A man has been jailed for his part in a courier fraud scam which left a Guildford woman devastated after she was conned out of £10,000 of her savings.
Darryl Poole, 24, of London, pleaded guilty to his involvement in the fraud and was sentenced to 20 months in prison at Guildford Crown Court today (7 February).
The elaborate scam began on 22 June 2015, when the woman, who is in her 70s, received a telephone call from a man pretending to be a police officer by the name of “Sergeant West”. He told her he was leading an undercover investigation into a fraud at a local bank and said he needed her help.
The man persuaded the victim to withdraw £10,000 from her account and made arrangements for someone to collect the money from her address.
The victim subsequently realised that she had been duped and alerted police.
During the lengthy and painstaking investigation, Poole was seen on CCTV purchasing a top-up card for a phone in a store in London and identified by a Police Community Support Officer from the Metropolitan Police. This phone was subsequently proved to have been used to call the victim.
Following Poole’s arrest, officers tracked his personal mobile phone which showed that he had travelled from London to Guildford at the time the money was picked up from the victim.
Poole was never identified by the victim as the man who had collected the money from her, but admitted he had travelled with others who were involved.
Speaking after the sentencing, Guildford Detective Inspector Pete Howgate said: “This was a meticulous and painstaking investigation which has taken more than three years to reach its conclusion. However, the sentence handed to Poole today has proved that we will simply not tolerate these despicable and cowardly conmen who target vulnerable victims with the sole intention of stripping them of their life savings.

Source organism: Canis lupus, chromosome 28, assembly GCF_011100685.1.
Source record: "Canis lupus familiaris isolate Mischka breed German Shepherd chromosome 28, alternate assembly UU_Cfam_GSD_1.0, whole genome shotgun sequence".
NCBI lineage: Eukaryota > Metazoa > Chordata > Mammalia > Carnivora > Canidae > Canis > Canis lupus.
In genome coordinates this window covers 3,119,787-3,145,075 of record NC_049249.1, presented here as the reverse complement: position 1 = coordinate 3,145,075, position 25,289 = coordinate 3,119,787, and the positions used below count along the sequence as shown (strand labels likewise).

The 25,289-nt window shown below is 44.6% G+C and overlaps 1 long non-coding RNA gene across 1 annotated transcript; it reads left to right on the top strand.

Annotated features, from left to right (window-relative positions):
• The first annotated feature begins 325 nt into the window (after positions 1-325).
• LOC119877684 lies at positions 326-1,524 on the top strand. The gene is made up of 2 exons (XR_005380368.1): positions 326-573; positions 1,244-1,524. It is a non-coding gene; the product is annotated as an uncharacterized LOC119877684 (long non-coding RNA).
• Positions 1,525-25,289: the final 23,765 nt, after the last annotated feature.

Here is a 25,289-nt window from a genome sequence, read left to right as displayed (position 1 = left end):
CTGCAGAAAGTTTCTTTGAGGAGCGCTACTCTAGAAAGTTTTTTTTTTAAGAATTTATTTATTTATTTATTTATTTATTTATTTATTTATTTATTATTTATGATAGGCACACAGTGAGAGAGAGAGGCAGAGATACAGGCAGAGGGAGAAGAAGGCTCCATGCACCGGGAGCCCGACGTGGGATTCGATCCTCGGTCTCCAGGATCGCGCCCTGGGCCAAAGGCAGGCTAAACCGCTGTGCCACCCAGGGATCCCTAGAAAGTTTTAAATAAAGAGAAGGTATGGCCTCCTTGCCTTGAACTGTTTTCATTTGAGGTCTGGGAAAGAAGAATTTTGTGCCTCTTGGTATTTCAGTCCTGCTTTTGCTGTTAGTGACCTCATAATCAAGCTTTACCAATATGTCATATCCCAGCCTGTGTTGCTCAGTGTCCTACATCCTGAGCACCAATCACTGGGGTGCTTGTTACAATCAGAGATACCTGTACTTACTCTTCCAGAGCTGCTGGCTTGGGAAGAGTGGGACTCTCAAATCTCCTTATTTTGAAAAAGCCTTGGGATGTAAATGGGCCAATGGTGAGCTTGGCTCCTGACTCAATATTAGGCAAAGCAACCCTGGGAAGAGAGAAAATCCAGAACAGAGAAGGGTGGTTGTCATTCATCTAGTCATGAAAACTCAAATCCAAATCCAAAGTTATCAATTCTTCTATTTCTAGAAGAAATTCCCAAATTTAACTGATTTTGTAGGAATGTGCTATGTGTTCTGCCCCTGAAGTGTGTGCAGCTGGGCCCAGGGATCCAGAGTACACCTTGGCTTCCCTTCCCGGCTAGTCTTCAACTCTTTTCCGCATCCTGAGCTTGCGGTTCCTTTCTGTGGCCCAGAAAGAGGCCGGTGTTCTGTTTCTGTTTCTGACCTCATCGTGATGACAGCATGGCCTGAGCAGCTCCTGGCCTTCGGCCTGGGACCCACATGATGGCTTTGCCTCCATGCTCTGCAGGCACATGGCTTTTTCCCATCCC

“The fact that Poole has been brought to justice today will bring enormous relief to the victim, who has been massively affected by what has happened to her. I would like to thank her for her bravery and patience during this lengthy process.”
Speaking of her shame and embarrassment, the victim said: “When I realised I had been the victim of a scam I immediately lost my confidence. I am ashamed that I fell for such a simple fraud. I trusted that the caller was a detective and thought I was trying to help.
“I feel very naive and stupid for being taken in by a voice on the phone and I am still wary of any calls I get. I feel like I have I let my husband and my family down.
“It was our golden wedding anniversary a few weeks after the incident but instead of the large celebration we had been planning, it was a more muted occasion which had a large shadow hanging over it. Only our children knew what had happened as I was so embarrassed to tell anyone else.
“I know we won't get the money back and that we will have to come to terms with losing such a large amount but I am glad that some sort of justice has come of this horrid affair.”
For more information about how to avoid becoming a victim of fraud, go to https://www.surrey.police.uk/advice/advice-and-information/fa/fraud/personal-fraud/prevent-personal-fraud/
For more help and to report fraud, go to Action Fraud, the UK’s national fraud and cybercrime reporting centre, at https://actionfraud.police.uk/